RV Park & Campground News
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Catherine’s Landing Offers Welcome Landing Spot
Editor's Note: The following story appears in the September issue of Woodall's Campground Management.
Not that long ago, Jeff Love and his wife were sitting on a beach in Huntington Beach, Calif., when he got the call that brought them to Hot Springs, Ark., and Catherine’s Landing, an RV resort that’s part of the RVC Outdoor Destinations chain.
Love, a Navy veteran who had recently left the hustle and bustle of the corporate world as an executive with Best Buy, and the phone call was a job offer to become the general manager at Catherine’s Landing.
“When we left Best Buy — my wife worked there, too — we traveled the country in an RV for a year-and-a-half, and during those travels we met Ian Horgan, RVC’s vice president of operations,” Love mentioned. “Next thing you know they’re giving me a call and saying, ‘Hey, listen. We like your pedigree. Would you be interested in coming to work for us?’ And I was like, ‘Absolutely. This sounds like a great opportunity.’ My wife and I looked at each other and said, ‘Arkansas? Well, we’ve never lived there before so let’s give it a try.’ So here we are and we’re really enjoying it.”
Sitting on 400 pastoral acres and a mile of water frontage on Lake Catherine, Catherine’s Landing is just a 15-minute drive to downtown Hot Springs, Hot Springs National Park and other tourist attractions. The resort features 142 sites — 117 RV sites, 14 cottages, seven yurts and four tent sites — and a host of activities and modern amenities, including a recently opened zip line course, yet offers travelers a tranquil setting.
“What I enjoy about it is what our customers enjoy about it, and that’s just the beauty of it,” Love pointed out. “When they come into Catherine’s Landing, it’s landscaped and really beautiful. All of our RV sites, cottages and yurts are there to really accommodate any need for anyone, from an RVer to someone looking for a high-end hotel. “Everything’s clean,” he continued, “the bathrooms are clean. The RV sites are nice. We’ve got good Wi-Fi. I mean, altogether it’s the kind of experience you’d want to have, but you still have that outdoors feel.”
First occupied by local Quapaw Indian tribes because of the location’s abundance of fish and game, in 1911 the property became a dairy farm serving Hot Springs and the nearby community. The dairy farm closed in 2005, and RVC Outdoor Destinations spent $11 million to transform the property into Catherine’s Landing, which opened in 2011.
Amenities Enhance the Guest Experience
Love said besides the natural beauty of the resort, pet-friendly Catherine’s Landing also offers a number of on-site amenities sure to entertain any guest, including hiking trails, disc golf, kayak and pontoon boat rentals, fitness center, convenience store, 55,000-gallon saline swimming pool, children’s playground, concierge services and premium coffee, beer and wine available for purchase.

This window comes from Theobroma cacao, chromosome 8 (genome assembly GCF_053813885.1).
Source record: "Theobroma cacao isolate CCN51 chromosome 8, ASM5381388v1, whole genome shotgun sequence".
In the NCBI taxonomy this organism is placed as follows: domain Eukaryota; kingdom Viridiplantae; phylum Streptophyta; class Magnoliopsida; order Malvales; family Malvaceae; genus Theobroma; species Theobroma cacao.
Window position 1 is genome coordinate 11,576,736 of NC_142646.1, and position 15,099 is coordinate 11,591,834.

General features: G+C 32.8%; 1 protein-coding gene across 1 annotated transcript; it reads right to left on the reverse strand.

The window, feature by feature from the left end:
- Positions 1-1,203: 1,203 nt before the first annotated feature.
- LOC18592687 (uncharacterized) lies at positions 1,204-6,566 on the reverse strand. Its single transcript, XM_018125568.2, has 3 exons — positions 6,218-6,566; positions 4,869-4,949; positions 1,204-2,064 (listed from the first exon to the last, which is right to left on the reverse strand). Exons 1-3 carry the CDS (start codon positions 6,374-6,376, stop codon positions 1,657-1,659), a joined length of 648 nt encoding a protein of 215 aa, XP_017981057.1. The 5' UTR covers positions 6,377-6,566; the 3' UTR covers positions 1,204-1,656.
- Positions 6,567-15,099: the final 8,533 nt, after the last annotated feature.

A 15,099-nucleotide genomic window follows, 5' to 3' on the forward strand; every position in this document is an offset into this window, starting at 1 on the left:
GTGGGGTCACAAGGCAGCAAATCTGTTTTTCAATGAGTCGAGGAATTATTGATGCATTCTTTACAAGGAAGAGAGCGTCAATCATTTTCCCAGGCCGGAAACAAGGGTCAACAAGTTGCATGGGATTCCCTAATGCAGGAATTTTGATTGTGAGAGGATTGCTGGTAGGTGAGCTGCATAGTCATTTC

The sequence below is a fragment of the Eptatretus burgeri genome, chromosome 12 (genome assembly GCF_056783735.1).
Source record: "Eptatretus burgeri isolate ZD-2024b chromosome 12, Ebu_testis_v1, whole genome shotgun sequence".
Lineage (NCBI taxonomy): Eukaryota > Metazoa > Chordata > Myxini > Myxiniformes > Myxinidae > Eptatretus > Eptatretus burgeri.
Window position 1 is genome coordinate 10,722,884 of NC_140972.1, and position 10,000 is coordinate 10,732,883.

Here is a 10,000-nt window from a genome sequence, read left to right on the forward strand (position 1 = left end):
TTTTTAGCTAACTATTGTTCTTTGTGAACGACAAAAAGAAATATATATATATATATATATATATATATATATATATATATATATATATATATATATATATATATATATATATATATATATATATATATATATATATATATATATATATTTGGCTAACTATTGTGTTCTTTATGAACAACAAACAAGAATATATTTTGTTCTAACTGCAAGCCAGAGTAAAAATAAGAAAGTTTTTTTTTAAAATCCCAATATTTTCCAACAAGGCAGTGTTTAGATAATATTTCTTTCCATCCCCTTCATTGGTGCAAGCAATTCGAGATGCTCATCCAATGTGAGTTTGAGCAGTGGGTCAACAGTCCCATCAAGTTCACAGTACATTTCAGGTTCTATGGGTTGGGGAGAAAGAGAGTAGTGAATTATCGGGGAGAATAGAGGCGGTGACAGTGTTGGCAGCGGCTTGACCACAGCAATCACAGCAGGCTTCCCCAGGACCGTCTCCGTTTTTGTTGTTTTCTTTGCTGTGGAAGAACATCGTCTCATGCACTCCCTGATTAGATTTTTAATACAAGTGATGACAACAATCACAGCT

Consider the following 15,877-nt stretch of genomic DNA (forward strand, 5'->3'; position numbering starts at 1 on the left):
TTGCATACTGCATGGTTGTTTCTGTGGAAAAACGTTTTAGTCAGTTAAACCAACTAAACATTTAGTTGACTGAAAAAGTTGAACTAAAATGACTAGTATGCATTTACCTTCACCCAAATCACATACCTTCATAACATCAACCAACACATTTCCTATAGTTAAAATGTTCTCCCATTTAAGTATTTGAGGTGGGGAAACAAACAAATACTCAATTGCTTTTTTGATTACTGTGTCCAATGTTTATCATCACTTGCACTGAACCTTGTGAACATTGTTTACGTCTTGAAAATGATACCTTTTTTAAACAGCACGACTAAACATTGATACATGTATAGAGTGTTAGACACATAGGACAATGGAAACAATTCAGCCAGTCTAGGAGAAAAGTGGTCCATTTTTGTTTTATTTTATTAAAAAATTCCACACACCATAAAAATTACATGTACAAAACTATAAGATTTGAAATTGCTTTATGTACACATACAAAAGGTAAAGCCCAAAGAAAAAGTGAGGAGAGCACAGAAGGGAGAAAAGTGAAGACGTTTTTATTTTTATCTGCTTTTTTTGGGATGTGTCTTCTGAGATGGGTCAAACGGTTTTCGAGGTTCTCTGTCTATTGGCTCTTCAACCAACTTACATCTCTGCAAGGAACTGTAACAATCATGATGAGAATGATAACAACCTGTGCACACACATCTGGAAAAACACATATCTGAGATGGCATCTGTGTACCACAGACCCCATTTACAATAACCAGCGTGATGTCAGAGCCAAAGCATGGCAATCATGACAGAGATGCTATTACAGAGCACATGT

The newest amenity is called “Adventureworks Hot Springs Adventure Zip Line Park,” which opened earlier this spring. Created in partnership with Adventureworks, which has developed three other aerial adventure courses in Arkansas and Tennessee, the two-hour course includes a sky bridge with observation deck, as well as 12 zip lines varying in length of up to 800 feet and heights of up to six stories.
Cost for a two-hour tour is $64 for adults and $48 for kids, and Love said it has quickly become one of its most popular attractions for guests and non-guests alike.
“The zip line is the cherry on the top of everything we have here. In fact, you do not have to be a registered guest to do the zip line. We have people coming to use it from all over because it’s becoming so well known,” Love said, explaining many newcomers are pleasantly surprised with the resort and the area. “What we typically hear is, ‘Wow, I had no idea.’ The word of mouth is really getting around among RVC properties — and it’s getting around locally, too; our local footprint was very small so an initiative of ours was to really go out and expose our property to the local residents and introduce them to ‘staycations.’ So people are coming over who live just down the street. They were popping in with their RV and staying two or three days with us. They don’t have to drive so far, yet they feel like they’re so far away.”
Of course, one of the attractions is nearby Hot Springs National Park, which preserves and commemorates the soothing thermal waters that have attracted people throughout the ages to heal and relax. Rich and poor alike came for the baths, which inevitably led to bathhouses, and soon a thriving city built up around the hot springs.
Besides the national park north of town, the city Hot Springs offers a number of attractions such as Funtrackers Family Park, Josephine Tussaud Wax Museum, Belle of Hot Springs Riverboat, Arkansas Alligator Farm and Petting Zoo, Mid America Science Museum, Superlift ORV Park, Magic Springs Theme Park and Crystal Falls Water Park, and Oaklawn Racing and Gaming, a thoroughbred horse racetrack that Love said helps to bolster the resort’s nonpeak season from November to April.
“It’s just such a cool little eclectic town that our customers can really truly get into over the course of two or three or even four days. They can really see a lot of stuff, do a lot of things and learn a lot of history — and there’s a ton of history in Hot Springs. That’s really what most of the feedback is from our customers; they go into town and find out about the mobsters, the horse racing and the bathhouses, and then just the beauty of the Hot Springs National Park.”
As mentioned, Catherine’s Landing offers 142 sites, including 117 RV sites that feature level concrete pads and pleasant landscaping. Each RV site includes full hookups, barbecue grill, picnic table, fire ring, 30/50 amp electric, Wi-Fi and cable.
“As far as the RV portion, the orientation of the RV and the space you have around it is class A,” Love said. “You’re really not going to find an RV park that has as much room in your area than this particular resort, and the property is set up so that it’s easy to navigate.”